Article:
The structure of the gatherings is to gather in a candle lit environment with font and altar present. Musicians are a key element to this gathering as well as a projector with images and music that is played during parts of the gathering. There will be a reflection based on a theme that has been chosen for the evening and a meal of bread and wine (and juice). There are prayers (and perhaps a ‘Prayer Wall’ constructed for the evening) and a Prayer Space where one or more leaders pray an intercessory prayer for those wishing to pray with someone.
It will be an ecumenical gathering which will be fairly informal which uses ‘ancient’ as well as ‘modern’ elements.
There will be a ‘creative space’ where sketch pads and water colors, or charcoal will be available. Some evenings will be spent preparing sandwiches which will be transported and donated to the ‘Anselma House’ in Kitchener. Anyone, at anytime can go to the ‘creative space’ during the gathering.
Please check out: lutheransconnect.com for the Pentecost 2012 reflection and Social Justice Events on ‘Human Trafficking’ and ‘Refugee Rights’ taking place on the campus of WLU this fall.
A friend recently sent this to me and I had to share it... It is the Resume of Christ!
The Address: Ephesians 1:20
Phone: Romans 10:13
Website: The Bible .
Keywords: Christ, Lord, Savior and Jesus
Objective: My name is Jesus -The Christ. Many call me Lord! I've sent you my resume because I'm seeking the top management position in your heart. Please consider my accomplishments as set forth in my resume>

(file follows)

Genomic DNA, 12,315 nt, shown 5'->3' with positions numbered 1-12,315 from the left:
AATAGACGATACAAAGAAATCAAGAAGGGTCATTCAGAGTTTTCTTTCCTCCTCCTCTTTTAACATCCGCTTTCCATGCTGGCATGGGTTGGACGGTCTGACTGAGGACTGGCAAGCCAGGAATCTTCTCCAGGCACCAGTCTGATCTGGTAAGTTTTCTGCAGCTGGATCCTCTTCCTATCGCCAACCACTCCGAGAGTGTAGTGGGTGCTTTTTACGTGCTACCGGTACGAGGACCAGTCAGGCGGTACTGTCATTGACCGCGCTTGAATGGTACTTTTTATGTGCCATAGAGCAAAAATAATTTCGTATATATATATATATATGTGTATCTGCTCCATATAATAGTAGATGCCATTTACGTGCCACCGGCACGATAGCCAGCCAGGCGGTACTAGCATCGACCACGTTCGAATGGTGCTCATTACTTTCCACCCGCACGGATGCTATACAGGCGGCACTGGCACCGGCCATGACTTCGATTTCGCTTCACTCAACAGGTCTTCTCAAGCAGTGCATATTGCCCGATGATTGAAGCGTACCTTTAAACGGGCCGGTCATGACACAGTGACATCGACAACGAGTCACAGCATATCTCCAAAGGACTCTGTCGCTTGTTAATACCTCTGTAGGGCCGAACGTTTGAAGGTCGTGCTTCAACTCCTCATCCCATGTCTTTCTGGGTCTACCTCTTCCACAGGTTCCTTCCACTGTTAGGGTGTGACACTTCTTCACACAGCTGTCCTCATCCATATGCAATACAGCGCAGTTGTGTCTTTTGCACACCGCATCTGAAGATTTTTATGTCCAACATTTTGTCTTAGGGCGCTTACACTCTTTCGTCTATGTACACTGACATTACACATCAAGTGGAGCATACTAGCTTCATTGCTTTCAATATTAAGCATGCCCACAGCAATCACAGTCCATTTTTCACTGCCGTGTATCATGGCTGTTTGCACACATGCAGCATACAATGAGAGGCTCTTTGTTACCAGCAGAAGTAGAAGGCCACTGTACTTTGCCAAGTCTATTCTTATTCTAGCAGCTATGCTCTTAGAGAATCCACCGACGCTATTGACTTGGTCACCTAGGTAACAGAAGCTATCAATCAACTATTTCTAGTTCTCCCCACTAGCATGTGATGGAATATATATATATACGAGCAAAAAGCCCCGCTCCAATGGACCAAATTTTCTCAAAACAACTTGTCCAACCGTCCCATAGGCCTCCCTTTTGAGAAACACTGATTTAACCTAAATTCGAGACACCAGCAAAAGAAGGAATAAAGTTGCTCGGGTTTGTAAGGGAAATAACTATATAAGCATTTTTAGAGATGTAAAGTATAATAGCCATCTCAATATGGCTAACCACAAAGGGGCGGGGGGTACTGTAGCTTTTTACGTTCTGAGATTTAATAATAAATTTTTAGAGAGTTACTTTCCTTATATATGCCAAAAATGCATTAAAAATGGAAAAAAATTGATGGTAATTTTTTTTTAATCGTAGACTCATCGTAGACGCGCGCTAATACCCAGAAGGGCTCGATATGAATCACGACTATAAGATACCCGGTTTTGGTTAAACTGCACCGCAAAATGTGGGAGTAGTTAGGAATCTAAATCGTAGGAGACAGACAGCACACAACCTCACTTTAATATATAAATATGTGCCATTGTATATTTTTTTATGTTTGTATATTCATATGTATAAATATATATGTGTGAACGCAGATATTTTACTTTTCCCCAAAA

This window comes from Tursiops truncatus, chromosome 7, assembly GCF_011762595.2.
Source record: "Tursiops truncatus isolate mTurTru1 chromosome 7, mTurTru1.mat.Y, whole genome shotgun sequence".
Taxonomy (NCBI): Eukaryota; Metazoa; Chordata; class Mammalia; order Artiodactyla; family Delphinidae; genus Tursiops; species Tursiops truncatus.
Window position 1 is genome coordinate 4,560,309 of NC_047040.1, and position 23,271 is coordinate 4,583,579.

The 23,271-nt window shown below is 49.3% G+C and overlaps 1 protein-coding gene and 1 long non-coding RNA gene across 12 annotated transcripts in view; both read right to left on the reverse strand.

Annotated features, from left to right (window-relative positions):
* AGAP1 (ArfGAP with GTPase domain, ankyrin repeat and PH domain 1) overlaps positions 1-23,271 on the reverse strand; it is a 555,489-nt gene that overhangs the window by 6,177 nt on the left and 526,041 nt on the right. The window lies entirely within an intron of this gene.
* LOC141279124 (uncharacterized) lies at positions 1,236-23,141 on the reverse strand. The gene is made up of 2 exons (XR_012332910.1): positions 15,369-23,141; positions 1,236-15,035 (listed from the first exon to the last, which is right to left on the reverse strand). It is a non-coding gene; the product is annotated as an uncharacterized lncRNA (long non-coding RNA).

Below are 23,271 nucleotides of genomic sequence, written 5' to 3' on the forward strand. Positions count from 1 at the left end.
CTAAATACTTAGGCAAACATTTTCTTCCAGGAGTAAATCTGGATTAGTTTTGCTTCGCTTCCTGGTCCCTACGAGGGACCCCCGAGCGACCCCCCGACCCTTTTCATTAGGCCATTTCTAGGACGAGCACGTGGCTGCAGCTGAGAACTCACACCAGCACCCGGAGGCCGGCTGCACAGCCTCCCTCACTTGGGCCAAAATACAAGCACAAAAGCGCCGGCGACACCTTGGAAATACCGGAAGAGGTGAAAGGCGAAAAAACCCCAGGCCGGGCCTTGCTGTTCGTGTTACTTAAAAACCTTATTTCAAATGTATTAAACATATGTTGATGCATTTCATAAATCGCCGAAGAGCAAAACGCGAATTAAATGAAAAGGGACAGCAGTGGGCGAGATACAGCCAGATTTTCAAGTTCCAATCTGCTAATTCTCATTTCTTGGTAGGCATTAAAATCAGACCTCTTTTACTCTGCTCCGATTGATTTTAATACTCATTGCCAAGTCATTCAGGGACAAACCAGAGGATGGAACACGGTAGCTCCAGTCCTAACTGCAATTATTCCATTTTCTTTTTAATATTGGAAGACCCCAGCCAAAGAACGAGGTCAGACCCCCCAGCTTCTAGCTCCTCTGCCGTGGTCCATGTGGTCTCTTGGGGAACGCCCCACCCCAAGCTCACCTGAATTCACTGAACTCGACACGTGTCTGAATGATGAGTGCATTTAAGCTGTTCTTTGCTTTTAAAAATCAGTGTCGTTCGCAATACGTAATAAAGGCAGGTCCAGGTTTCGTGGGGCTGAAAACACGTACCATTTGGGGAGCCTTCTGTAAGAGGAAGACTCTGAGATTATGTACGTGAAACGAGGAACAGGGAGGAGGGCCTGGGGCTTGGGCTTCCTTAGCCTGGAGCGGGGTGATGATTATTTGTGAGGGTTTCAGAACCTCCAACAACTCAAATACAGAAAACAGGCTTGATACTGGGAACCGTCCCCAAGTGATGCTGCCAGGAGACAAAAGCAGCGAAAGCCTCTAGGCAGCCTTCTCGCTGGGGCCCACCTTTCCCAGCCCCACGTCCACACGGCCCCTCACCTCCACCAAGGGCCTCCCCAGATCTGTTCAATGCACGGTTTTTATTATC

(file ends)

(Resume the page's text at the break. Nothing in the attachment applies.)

Qualifications: I founded the earth and established the heavens, (See Proverbs 3:19) I formed man from the dust of the ground, (See Genesis 2:7) I breathed into man the breath of life, (See Genesis 2:7) I redeemed man from the curse of the law, (See Galatians 3:13) The blessings of the Abrahamic Covenant comes upon your life through me, (See Galatians 3:14)
Occupational Background: I've only had one employer, (See Luke 2:49 ).I've never been tardy, absent, disobedient, slothful or disrespectful. My employer has nothing but rave reviews for me, (See Matthew 3:15 -17)
Skills Work Experiences: Some of my skills and work experiences include: empowering the poor to be poor no more, healing the brokenhearted, setting the captives free, healing the sick, restoring sight to the blind and setting at liberty them that are bruised, (See Luke 4:18).I am a Wonderful Counselor, (See Isaiah 9:6). People who listen to me shall dwell safely and shall not fear evil, (See Proverbs 1:33 ).Most importantly, I have the authority, ability and power to cleanse you of your sins, (See I John 1:7-9)
Educational Background: I encompass the entire breadth and length of knowledge, wisdom and understanding, (See Proverbs 2:6).In me are hid all of the treasures of wisdom and knowledge, (See Colossians 2:3).My Word is so powerful; it has been described as being a lamp unto your feet and a light unto your path, (See Psalms 119:105).I can even tell you all of the secrets of your heart, (See Psalms 44:21).